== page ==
In a larger sense, the Democrats have plans that will cause even more death and hardship than the Republicans are wreaking on us now. To quote from another position paper, How America Can Win Again (Blueprint Magazine, 7/23/05): “The U.S. faces competitors in China and India that, if we fail to act, have the potential to eclipse our economic might….Economic and military might go hand in hand, and victory can only be assured when all Americans…sacrifice…. Our leaders have failed to arm us economically and militarily for a war that could go on for decades.” They then propose adding 100,000 more troops, requiring colleges to allow recruiters on campus, and a “voluntary” national service program but required for college admission. The purpose of bolstering the middle class and providing people the services they need is seen as needed to win their loyalty and participation for the long struggle ahead. Thus, the Democrats do not have an outlook that puts the well-being of people first, but only see the need for expanding international struggle more clearly than the Republicans.
For us the lesson is that we must rely on organizing rank and file people to fight for what we need, without expecting politicians of any stripe to give it to us.
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Interim Recommendations on Health Reform Reflect a Struggle Under Way
A set of six interim recommendations for “health care that works for all Americans” has drawn a wide range of comments from more than a hundred organizations and thousands of individuals. Typically, they proposed revisions. Many appeared to share this writer’s assessment of the recommendations as a mixed bag. The recommendations and their varied presentation over time reflect shifting dominance in policy struggles within the Citizens’ Health Care Working Group that developed them.
Here, as issued July 18, 2006, are the interim recommendations in brief:
1) Guarantee financial protection against very high health care costs.
2) Support integrated community health networks.
3) Promote efforts to improve quality of care and efficiency.
4) Fundamentally restructure the way that palliative care, hospice care and other end-of-life services are financed and provided, so that people living with advanced incurable conditions have increased access to these services in the environment they choose.
5) It should be public policy that all Americans have affordable health care. All Americans will have access to a set of core health care services. Financial assistance will be available to those who need it.
6) Define a ‘core’ benefit package for all Americans.
Each recommendation is elaborated further and is accompanied by a rationale and discussion.
Once the group issues its final recommendations on Sept. 27, 2006, the president will have 45 days to respond with a report to Congress commenting on the recommendations and, if he wishes, adding his own recommendations. Each of the five pertinent committees of Congress is then required to hold at least one hearing on the recommendations.
Recommendations 2, 3, and 4 are largely if not entirely sound. In this article, I highlight major deficiencies in recommendations 1, 5, and 6.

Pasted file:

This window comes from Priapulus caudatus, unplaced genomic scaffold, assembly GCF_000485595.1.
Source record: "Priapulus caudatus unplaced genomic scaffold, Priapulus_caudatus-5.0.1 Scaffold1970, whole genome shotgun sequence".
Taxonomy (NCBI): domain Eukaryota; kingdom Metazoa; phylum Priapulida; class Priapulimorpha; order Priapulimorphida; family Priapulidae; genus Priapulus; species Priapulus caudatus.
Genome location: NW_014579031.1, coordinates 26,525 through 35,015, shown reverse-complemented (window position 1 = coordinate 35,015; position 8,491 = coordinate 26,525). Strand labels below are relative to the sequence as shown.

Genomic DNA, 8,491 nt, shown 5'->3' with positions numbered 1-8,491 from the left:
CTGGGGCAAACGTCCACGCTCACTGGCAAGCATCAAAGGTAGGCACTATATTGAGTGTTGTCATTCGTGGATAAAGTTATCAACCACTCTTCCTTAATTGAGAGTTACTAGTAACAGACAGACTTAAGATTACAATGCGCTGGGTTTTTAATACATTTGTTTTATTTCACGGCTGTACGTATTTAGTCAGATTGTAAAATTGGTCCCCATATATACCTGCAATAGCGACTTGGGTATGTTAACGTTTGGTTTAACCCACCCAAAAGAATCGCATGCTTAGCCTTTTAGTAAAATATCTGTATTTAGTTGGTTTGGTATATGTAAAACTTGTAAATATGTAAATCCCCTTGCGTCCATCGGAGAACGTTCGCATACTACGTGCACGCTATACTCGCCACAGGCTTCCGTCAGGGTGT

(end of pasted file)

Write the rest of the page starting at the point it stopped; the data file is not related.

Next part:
Taken together, recommendations 1 (catastrophic cost protection) and 6 (core benefits) would provide catastrophic coverage while falling short of assuring all medically necessary care. The report notes that “[t]here are many ways that universal coverage against high out of pocket medical costs could be designed.” The particular example described envisions achieving this through a mandate to buy coverage in an insurance market that offers various policies differing in size of the deductible but all covering the same set of “core benefits.” The elaboration of recommendation 5 (universal coverage as public policy) calls for making “financial assistance… available to those who need it,” so as to make low-deductible policies affordable by people with low incomes. But the WG’s acceptance of deductibles ignores the fact that, for people with low or moderate incomes, deductibles are an obstacle to getting needed care.
Standing alone, recommendation 5, which calls for public policy to guarantee affordable health care to all Americans, would be an extraordinarily important advance in U.S. policy. Moreover, the group calls assurance of health care “a shared social responsibility,” but then it goes on to say, “…we need to find a way to reconcile contrasting views about the role of the marketplace and government, of competition and planning, and of individual and shared responsibility.” Yet, the discussion includes a tantalizing, unelaborated sentence, “We also recognize that, in addition to new revenues and [savings], there are ways that current funds could be reallocated within the system to pay for health care that works for all Americans.” The group does not link this to recommendation 3, relating to improving efficiency.
The elaboration of recommendation 3 makes mention of reducing fraud and waste in administration and clinical practice. Also mentioned, without elaboration, is use of the federal government’s purchasing power to enhance efficiency. But one searches in vain for reference to administrative saving in a single payer system, unfair pricing of goods and services, or redundant capital investment by competing hospitals.
In the elaboration and discussion of recommendation 3, there is major emphasis on consumer-usable information on prices of medical services. This looks to the inappropriate and widely discredited notion of patient as active participant in a market for medical services.